Techniques to Understand Reservoirs Associated with Deepwater Sedimentological Processes, from Basin to Field Scale - A Case Study | Schlumberger
Tech Paper
Campos Basin, Brazil, South America, Offshore
Andres Acevedo, Hamechan Madhoo, Artem Khramtsov, Lakkanaporn Noomee, and Daniel Tetzlaff, Schlumberger
Paper Number
Presentation Date
10–12 December 2014
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Techniques to Understand Reservoirs Associated with Deepwater Sedimentological Processes, from Basin to Field Scale: A Case Study


Over the last decade, there have been several discoveries of significant oil accumulations in deepwater reservoirs. With advances in research and the availability of high-resolution seismic data, their variability and complexity have been well documented. For hydrocarbon exploitation purposes, however, the industry lacks an integrated approach to interpret these reservoirs, using multiple domains, and efficiently consume the available data. This paper describes a series of innovative interrelated techniques, plus observations to help improve the understanding of these reservoir types at three scales:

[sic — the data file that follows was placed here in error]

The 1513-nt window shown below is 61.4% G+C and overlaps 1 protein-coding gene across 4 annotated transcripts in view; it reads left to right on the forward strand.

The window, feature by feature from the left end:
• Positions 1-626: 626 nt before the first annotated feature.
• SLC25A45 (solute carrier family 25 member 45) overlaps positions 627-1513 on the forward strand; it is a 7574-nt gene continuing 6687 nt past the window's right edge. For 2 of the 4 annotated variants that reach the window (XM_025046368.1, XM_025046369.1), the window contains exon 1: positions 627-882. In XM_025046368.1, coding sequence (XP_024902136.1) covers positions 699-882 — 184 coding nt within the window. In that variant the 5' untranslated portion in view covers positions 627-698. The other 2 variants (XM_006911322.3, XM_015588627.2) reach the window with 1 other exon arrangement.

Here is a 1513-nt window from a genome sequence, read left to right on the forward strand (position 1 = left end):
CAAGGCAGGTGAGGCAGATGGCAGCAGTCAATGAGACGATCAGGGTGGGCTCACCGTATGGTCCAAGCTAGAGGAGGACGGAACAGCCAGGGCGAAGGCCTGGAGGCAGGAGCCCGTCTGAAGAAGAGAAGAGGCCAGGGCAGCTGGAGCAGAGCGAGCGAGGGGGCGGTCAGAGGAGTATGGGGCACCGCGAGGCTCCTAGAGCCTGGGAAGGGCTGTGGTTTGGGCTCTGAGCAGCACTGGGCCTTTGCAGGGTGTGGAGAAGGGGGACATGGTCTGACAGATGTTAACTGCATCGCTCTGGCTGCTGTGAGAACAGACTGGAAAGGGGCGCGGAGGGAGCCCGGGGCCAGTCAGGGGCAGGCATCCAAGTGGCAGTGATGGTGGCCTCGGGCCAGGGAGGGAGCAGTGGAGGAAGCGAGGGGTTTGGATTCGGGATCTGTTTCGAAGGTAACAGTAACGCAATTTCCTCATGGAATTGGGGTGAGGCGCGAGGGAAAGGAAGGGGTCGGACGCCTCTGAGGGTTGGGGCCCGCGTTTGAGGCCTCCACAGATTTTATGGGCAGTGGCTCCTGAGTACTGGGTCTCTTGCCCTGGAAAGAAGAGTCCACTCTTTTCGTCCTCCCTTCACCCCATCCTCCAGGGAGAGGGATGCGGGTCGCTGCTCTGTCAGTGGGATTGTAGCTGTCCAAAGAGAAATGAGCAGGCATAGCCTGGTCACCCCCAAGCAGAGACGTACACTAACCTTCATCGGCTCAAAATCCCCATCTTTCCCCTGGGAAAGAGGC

• Basin scale: Stratigraphic forward modeling is a useful method to simulate regional geological processes. Using this technique a paleo-basin floor surface reconstructed from seismic can be used to set a series of simulations. By varying several parameters, such as water level and water/sediments coefficients, within a reasonable range of values and comparing results to observed data, plausible models are created. These, considered jointly, provide an integrated understanding of the uncertainty of the occurrence of observed features and sediment properties.
  • Sequence scale: Sinuosity and stacking configurations are critical factors that control local channel-fill patterns. By using seismic sections along channels, coupled with seismic reconstruction, complex paleo-sequence geometries can be resolved. In our case a low-sinuosity channel was identified and a backstepping-fill pattern defined.
  • Reservoir scale: The quantification of net-to-gross is critical in hydrocarbon exploitation. By using training grids and multipoint statistical methods a comprehensive facies model can be built. Training grids, based on fill patterns and channel geometry, are combined with probability properties to condition the overall stochastic distribution of facies. Additionally, uncertainties associated with this process are captured in an uncertainty workflow.

Integrating these three techniques leads to a better understanding of reservoir-critical factors. The above approach is proven by using a seismic dataset from Campos Basin, Brazil, which contains well-documented reservoirs originally deposited in a deepwater setting.

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